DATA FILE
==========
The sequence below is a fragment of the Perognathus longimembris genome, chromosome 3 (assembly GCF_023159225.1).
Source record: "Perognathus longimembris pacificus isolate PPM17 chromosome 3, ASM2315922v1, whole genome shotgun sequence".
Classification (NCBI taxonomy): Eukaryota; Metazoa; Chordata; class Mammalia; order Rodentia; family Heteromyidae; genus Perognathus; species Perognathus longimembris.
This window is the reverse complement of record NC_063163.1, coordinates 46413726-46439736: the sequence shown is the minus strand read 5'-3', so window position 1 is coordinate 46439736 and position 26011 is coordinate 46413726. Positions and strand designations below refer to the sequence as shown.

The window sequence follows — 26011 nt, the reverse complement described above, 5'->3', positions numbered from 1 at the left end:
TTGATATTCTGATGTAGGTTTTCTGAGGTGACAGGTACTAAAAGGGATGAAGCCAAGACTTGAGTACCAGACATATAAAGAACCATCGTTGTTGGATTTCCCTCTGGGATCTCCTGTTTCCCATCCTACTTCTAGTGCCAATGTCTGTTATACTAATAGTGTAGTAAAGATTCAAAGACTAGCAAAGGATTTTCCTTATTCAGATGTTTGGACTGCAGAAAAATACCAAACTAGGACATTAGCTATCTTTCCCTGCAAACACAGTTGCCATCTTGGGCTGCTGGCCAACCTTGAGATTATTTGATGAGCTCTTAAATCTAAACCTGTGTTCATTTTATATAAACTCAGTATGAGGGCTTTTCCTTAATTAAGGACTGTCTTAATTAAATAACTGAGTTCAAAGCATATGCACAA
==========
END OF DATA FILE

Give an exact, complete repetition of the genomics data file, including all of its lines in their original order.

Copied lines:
The sequence below is a fragment of the Perognathus longimembris genome, chromosome 3 (assembly GCF_023159225.1).
Source record: "Perognathus longimembris pacificus isolate PPM17 chromosome 3, ASM2315922v1, whole genome shotgun sequence".
Classification (NCBI taxonomy): Eukaryota; Metazoa; Chordata; class Mammalia; order Rodentia; family Heteromyidae; genus Perognathus; species Perognathus longimembris.
This window is the reverse complement of record NC_063163.1, coordinates 46413726-46439736: the sequence shown is the minus strand read 5'-3', so window position 1 is coordinate 46439736 and position 26011 is coordinate 46413726. Positions and strand designations below refer to the sequence as shown.

The window sequence follows — 26011 nt, the reverse complement described above, 5'->3', positions numbered from 1 at the left end:
TTGATATTCTGATGTAGGTTTTCTGAGGTGACAGGTACTAAAAGGGATGAAGCCAAGACTTGAGTACCAGACATATAAAGAACCATCGTTGTTGGATTTCCCTCTGGGATCTCCTGTTTCCCATCCTACTTCTAGTGCCAATGTCTGTTATACTAATAGTGTAGTAAAGATTCAAAGACTAGCAAAGGATTTTCCTTATTCAGATGTTTGGACTGCAGAAAAATACCAAACTAGGACATTAGCTATCTTTCCCTGCAAACACAGTTGCCATCTTGGGCTGCTGGCCAACCTTGAGATTATTTGATGAGCTCTTAAATCTAAACCTGTGTTCATTTTATATAAACTCAGTATGAGGGCTTTTCCTTAATTAAGGACTGTCTTAATTAAATAACTGAGTTCAAAGCATATGCACAA